For Selvey, it was a gold mine.

    “I said, ‘Well, that was pretty good. I’m rich’,” he said.

    For the next decade, Selvey’s business grew, until the IRS tracked him down for questioning in 2001. During that time, he believes fraudulent returns he filed netted between $3.5 million and $4 million  in ‘free money’ for himself.

    Selvey was convicted of defrauding the federal government and moved to federal prison for his tax crimes. He was recently released, but says the problem continues to grow and the numbers show it.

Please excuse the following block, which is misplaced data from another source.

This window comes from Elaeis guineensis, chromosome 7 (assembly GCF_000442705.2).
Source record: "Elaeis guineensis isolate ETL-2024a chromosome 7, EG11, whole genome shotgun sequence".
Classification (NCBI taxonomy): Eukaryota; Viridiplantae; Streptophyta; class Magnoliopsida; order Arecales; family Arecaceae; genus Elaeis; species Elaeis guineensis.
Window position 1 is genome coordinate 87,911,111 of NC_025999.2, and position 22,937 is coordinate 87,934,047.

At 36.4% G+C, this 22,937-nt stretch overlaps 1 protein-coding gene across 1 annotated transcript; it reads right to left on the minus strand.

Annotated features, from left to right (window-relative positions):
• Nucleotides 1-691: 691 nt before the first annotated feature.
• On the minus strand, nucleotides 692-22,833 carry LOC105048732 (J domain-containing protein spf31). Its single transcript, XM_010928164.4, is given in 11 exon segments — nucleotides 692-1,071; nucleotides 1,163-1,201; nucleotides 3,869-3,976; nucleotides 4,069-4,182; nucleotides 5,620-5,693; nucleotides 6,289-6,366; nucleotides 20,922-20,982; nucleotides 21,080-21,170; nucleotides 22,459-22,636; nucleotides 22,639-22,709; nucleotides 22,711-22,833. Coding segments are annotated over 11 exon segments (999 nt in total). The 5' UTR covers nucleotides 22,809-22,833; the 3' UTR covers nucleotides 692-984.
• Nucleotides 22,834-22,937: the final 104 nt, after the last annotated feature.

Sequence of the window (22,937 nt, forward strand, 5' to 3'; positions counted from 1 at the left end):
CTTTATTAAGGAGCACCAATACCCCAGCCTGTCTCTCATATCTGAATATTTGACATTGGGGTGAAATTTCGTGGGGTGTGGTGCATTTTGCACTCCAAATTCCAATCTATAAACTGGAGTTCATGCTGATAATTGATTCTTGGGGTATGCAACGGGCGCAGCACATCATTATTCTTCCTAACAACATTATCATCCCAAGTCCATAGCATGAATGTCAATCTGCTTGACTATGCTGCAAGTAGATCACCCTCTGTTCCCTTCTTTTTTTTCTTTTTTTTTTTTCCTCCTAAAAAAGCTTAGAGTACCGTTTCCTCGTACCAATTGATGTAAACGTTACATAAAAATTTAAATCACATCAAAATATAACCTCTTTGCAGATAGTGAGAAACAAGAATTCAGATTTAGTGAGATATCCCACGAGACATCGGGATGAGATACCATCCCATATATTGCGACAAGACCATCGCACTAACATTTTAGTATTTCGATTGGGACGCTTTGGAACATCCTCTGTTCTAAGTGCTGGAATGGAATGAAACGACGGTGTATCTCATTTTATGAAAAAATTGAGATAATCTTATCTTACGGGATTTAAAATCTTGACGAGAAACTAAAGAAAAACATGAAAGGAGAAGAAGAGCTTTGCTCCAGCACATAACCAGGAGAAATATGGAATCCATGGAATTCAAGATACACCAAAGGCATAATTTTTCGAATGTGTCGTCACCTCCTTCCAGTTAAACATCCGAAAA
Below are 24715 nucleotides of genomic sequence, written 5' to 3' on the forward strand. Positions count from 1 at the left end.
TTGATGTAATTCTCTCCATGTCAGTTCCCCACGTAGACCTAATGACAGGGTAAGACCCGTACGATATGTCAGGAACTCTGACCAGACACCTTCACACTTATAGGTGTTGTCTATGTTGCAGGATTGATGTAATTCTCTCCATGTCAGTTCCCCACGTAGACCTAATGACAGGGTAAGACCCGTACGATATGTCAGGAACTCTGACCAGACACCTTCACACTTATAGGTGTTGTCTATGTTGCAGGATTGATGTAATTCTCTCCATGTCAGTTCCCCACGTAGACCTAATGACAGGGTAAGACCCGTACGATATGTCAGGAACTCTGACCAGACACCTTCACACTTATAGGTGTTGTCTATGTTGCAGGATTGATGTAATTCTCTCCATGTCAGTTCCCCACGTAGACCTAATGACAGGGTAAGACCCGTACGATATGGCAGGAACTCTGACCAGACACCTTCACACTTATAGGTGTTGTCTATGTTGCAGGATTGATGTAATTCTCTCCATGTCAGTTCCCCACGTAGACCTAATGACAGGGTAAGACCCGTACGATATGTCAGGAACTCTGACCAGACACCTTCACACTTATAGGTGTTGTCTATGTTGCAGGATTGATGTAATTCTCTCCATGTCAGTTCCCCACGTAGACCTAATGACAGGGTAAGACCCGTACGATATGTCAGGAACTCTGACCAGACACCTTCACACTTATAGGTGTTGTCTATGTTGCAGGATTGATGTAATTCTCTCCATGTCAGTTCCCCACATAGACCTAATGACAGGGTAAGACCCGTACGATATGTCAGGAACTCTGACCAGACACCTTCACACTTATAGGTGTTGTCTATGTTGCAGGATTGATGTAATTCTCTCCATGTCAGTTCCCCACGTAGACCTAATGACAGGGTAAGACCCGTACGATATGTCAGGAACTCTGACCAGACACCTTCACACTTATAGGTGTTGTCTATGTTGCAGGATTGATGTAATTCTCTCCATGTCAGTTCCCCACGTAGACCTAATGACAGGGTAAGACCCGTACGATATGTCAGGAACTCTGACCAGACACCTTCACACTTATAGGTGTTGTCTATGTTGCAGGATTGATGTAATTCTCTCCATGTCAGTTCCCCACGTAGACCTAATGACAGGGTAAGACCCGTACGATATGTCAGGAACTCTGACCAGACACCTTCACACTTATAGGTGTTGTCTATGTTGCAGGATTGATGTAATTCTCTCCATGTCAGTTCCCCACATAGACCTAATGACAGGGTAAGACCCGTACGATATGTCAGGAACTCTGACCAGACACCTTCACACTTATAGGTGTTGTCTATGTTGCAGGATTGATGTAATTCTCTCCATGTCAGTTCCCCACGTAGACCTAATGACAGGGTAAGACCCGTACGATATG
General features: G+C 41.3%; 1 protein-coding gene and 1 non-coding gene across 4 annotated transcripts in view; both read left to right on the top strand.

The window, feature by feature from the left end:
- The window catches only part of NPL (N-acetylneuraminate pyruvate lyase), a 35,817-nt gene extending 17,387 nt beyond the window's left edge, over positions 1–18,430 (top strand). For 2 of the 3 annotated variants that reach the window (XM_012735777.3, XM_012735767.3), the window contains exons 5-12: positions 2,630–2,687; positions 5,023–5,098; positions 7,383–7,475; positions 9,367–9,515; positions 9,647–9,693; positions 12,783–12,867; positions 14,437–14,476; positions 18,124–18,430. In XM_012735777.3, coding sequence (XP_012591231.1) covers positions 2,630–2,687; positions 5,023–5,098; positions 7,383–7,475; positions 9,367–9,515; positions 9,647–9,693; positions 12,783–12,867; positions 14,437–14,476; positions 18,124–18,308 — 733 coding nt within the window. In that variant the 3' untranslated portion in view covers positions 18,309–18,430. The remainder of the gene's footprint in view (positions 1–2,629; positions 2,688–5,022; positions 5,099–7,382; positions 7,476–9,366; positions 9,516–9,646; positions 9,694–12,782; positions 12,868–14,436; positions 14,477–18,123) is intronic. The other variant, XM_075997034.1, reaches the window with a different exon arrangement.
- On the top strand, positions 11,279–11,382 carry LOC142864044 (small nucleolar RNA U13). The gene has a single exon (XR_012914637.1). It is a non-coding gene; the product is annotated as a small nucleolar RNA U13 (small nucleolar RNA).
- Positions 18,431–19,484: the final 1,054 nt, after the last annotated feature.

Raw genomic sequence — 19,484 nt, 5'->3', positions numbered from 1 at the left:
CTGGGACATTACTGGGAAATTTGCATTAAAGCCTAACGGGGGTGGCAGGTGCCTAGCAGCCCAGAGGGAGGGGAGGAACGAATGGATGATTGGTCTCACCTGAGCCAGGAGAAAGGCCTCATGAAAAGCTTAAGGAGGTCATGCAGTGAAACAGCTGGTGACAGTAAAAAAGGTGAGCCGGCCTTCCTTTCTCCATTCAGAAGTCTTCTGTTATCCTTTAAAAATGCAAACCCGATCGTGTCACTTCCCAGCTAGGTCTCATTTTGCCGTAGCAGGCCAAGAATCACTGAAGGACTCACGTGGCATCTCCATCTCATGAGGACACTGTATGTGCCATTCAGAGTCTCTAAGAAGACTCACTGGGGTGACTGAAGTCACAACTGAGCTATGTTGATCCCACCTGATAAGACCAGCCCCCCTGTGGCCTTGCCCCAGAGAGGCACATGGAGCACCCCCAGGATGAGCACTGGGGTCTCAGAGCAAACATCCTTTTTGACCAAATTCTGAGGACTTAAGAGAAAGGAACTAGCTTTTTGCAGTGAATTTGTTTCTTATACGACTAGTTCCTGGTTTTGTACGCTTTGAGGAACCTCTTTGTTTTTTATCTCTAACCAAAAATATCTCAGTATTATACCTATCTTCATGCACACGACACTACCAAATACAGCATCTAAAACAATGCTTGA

The Treasury Inspector General for Tax Administration released a report in December of 2012 that shows the fraudulent refunds issued to inmates is on the rise, but the number of returns being caught is growing as well.

    “We’re talking billions of dollars being requested,” J. Russell George, the Treasury Inspector General for Tax Administration, overseeing the IRS, told the Investigative Unit in a Washington, D.C., interview.

    The inspector’s 2012 report details some of the efforts going into fighting the crime, including the United States-Korea Free Trade Agreement. As of last September, the law requires all state prisons and Federal Bureau of Prisons provide a list of all inmates to the IRS to facilitate cross referencing with names and Social Security numbers on tax returns. Even though most prisons were offering the information on a volunteer basis, the law mandates the practice.